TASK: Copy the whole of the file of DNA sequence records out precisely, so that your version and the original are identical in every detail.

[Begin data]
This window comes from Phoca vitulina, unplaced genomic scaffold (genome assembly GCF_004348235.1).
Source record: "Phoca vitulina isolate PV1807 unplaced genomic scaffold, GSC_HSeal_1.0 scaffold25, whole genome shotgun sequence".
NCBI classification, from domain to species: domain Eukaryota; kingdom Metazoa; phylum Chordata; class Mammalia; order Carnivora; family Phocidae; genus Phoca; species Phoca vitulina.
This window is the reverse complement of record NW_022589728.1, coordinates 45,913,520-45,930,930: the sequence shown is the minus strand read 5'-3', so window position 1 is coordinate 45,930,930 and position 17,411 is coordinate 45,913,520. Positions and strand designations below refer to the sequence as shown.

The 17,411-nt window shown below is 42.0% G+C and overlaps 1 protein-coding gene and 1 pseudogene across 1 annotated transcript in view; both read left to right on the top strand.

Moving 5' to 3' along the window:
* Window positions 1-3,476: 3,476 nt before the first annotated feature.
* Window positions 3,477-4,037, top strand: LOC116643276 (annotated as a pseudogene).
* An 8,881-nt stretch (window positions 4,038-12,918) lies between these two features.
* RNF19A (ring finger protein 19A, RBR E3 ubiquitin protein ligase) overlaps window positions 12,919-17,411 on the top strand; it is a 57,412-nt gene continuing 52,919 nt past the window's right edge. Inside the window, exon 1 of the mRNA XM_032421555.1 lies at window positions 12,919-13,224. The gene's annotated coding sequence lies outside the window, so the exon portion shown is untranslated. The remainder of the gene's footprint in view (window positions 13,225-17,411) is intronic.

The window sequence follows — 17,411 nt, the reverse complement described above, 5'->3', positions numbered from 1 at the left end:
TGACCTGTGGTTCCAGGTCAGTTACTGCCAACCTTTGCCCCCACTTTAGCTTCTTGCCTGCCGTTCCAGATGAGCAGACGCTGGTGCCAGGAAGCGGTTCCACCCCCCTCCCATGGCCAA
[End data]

This window comes from Phoca vitulina, unplaced genomic scaffold (genome assembly GCF_004348235.1).
Source record: "Phoca vitulina isolate PV1807 unplaced genomic scaffold, GSC_HSeal_1.0 scaffold25, whole genome shotgun sequence".
NCBI classification, from domain to species: domain Eukaryota; kingdom Metazoa; phylum Chordata; class Mammalia; order Carnivora; family Phocidae; genus Phoca; species Phoca vitulina.
This window is the reverse complement of record NW_022589728.1, coordinates 45,913,520-45,930,930: the sequence shown is the minus strand read 5'-3', so window position 1 is coordinate 45,930,930 and position 17,411 is coordinate 45,913,520. Positions and strand designations below refer to the sequence as shown.

The 17,411-nt window shown below is 42.0% G+C and overlaps 1 protein-coding gene and 1 pseudogene across 1 annotated transcript in view; both read left to right on the top strand.

Moving 5' to 3' along the window:
* Window positions 1-3,476: 3,476 nt before the first annotated feature.
* Window positions 3,477-4,037, top strand: LOC116643276 (annotated as a pseudogene).
* An 8,881-nt stretch (window positions 4,038-12,918) lies between these two features.
* RNF19A (ring finger protein 19A, RBR E3 ubiquitin protein ligase) overlaps window positions 12,919-17,411 on the top strand; it is a 57,412-nt gene continuing 52,919 nt past the window's right edge. Inside the window, exon 1 of the mRNA XM_032421555.1 lies at window positions 12,919-13,224. The gene's annotated coding sequence lies outside the window, so the exon portion shown is untranslated. The remainder of the gene's footprint in view (window positions 13,225-17,411) is intronic.

The window sequence follows — 17,411 nt, the reverse complement described above, 5'->3', positions numbered from 1 at the left end:
TGACCTGTGGTTCCAGGTCAGTTACTGCCAACCTTTGCCCCCACTTTAGCTTCTTGCCTGCCGTTCCAGATGAGCAGACGCTGGTGCCAGGAAGCGGTTCCACCCCCCTCCCATGGCCAA